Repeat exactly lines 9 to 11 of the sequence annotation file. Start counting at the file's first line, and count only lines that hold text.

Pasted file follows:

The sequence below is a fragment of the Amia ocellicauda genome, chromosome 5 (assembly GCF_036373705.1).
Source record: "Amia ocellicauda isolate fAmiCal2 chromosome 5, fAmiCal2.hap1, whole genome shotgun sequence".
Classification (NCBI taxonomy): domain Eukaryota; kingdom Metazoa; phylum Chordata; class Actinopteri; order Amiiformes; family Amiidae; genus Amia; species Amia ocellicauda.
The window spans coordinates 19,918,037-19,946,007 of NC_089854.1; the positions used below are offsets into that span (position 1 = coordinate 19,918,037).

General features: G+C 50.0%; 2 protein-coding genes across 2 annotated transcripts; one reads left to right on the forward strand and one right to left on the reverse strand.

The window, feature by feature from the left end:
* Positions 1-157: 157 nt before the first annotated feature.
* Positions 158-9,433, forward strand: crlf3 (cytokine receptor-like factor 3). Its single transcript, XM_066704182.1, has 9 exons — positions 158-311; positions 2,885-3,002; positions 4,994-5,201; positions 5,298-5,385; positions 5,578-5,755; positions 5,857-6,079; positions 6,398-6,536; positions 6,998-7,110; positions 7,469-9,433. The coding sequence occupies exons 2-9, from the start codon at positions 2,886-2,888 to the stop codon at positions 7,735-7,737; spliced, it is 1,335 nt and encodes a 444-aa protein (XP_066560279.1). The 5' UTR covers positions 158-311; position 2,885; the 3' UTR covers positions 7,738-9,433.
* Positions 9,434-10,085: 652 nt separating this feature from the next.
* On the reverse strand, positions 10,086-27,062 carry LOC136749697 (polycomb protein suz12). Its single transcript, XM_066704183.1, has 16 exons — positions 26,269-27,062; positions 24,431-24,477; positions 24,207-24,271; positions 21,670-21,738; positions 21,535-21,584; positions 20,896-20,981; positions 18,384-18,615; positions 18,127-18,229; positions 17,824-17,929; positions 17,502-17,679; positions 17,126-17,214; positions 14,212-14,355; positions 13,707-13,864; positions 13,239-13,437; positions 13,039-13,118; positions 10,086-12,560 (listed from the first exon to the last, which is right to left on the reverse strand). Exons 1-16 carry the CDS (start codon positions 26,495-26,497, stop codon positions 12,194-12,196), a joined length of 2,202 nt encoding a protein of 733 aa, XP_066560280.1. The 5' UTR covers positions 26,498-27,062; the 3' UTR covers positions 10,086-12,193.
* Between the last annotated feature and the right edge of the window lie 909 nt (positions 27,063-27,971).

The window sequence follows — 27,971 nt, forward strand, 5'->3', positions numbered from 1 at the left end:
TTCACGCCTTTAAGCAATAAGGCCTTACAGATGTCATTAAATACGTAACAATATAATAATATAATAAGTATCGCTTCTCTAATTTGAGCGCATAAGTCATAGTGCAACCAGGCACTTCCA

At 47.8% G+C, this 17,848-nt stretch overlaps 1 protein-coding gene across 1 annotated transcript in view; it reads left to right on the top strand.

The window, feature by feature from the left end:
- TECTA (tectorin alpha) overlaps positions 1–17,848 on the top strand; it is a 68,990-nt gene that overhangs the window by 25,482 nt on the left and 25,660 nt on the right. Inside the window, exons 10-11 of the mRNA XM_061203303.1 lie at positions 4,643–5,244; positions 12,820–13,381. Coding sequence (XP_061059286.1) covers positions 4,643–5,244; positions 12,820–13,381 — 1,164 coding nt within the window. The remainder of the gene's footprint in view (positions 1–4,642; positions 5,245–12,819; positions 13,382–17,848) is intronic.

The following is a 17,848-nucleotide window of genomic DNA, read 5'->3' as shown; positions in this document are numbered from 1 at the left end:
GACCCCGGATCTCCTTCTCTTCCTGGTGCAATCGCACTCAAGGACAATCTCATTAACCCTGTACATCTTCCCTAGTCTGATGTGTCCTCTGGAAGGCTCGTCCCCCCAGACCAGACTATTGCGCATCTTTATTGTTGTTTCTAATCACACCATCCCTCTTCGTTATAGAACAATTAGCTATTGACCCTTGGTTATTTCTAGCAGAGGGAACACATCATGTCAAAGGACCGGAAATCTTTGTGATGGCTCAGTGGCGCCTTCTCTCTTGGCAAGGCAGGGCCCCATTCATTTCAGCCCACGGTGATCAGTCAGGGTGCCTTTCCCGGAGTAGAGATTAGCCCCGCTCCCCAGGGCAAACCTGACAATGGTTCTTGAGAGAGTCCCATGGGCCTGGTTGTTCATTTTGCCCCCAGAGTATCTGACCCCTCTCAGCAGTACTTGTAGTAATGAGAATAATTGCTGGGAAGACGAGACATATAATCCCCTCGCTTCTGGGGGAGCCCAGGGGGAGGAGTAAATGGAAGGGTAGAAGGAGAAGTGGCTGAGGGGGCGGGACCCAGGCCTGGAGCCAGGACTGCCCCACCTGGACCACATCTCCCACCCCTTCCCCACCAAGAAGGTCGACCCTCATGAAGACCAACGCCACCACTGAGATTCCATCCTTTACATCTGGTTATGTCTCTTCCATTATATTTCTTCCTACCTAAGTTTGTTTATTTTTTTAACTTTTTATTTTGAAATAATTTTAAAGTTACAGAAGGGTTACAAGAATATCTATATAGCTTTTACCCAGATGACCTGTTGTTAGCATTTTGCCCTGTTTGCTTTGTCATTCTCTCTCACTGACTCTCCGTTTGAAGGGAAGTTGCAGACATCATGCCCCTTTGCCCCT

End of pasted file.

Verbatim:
* Positions 9,434-10,085: 652 nt separating this feature from the next.
* On the reverse strand, positions 10,086-27,062 carry LOC136749697 (polycomb protein suz12). Its single transcript, XM_066704183.1, has 16 exons — positions 26,269-27,062; positions 24,431-24,477; positions 24,207-24,271; positions 21,670-21,738; positions 21,535-21,584; positions 20,896-20,981; positions 18,384-18,615; positions 18,127-18,229; positions 17,824-17,929; positions 17,502-17,679; positions 17,126-17,214; positions 14,212-14,355; positions 13,707-13,864; positions 13,239-13,437; positions 13,039-13,118; positions 10,086-12,560 (listed from the first exon to the last, which is right to left on the reverse strand). Exons 1-16 carry the CDS (start codon positions 26,495-26,497, stop codon positions 12,194-12,196), a joined length of 2,202 nt encoding a protein of 733 aa, XP_066560280.1. The 5' UTR covers positions 26,498-27,062; the 3' UTR covers positions 10,086-12,193.
* Between the last annotated feature and the right edge of the window lie 909 nt (positions 27,063-27,971).